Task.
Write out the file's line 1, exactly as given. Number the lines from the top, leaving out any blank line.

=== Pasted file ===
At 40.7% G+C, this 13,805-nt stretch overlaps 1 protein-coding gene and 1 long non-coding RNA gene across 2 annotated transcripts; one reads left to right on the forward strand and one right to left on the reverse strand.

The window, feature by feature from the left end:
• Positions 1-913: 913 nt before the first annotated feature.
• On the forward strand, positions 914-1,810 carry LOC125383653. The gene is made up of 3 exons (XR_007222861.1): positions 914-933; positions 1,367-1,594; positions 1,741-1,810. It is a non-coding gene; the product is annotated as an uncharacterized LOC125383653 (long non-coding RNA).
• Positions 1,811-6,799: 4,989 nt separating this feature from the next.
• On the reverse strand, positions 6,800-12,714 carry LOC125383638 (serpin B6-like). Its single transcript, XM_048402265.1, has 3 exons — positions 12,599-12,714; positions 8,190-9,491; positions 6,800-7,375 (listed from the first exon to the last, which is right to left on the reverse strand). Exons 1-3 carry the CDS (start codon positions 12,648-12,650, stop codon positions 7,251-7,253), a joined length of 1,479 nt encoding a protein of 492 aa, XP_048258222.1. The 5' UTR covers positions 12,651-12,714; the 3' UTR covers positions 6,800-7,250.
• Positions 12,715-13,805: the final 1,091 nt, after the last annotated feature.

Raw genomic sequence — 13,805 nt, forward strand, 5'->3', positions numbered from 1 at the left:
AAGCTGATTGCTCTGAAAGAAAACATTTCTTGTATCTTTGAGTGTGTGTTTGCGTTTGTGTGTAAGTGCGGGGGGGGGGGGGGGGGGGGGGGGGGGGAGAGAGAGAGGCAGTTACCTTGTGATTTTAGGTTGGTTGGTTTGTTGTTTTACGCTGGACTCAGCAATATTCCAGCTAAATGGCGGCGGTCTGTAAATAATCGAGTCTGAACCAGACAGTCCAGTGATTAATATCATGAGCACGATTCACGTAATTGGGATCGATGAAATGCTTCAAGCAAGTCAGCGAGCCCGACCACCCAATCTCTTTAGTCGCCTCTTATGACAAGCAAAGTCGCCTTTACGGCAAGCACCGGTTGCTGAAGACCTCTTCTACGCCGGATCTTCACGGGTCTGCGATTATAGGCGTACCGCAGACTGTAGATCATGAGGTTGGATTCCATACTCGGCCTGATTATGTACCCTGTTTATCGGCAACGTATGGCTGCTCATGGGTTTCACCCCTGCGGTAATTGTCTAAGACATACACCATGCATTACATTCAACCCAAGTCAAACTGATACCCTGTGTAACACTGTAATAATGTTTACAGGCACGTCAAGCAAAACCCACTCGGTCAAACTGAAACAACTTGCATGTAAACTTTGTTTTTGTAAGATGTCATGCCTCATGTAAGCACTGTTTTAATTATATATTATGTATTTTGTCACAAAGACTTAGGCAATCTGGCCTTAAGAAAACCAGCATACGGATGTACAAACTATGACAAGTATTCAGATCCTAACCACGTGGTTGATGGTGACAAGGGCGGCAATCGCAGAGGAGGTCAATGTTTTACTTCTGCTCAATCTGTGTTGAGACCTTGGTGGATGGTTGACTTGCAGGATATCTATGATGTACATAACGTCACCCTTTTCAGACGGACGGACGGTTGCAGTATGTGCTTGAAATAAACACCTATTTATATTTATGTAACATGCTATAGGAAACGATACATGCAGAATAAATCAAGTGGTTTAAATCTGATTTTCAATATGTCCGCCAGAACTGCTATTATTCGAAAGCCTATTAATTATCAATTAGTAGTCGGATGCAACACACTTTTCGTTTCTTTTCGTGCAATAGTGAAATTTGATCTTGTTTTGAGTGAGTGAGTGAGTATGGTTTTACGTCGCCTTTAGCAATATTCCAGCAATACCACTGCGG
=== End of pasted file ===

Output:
At 40.7% G+C, this 13,805-nt stretch overlaps 1 protein-coding gene and 1 long non-coding RNA gene across 2 annotated transcripts; one reads left to right on the forward strand and one right to left on the reverse strand.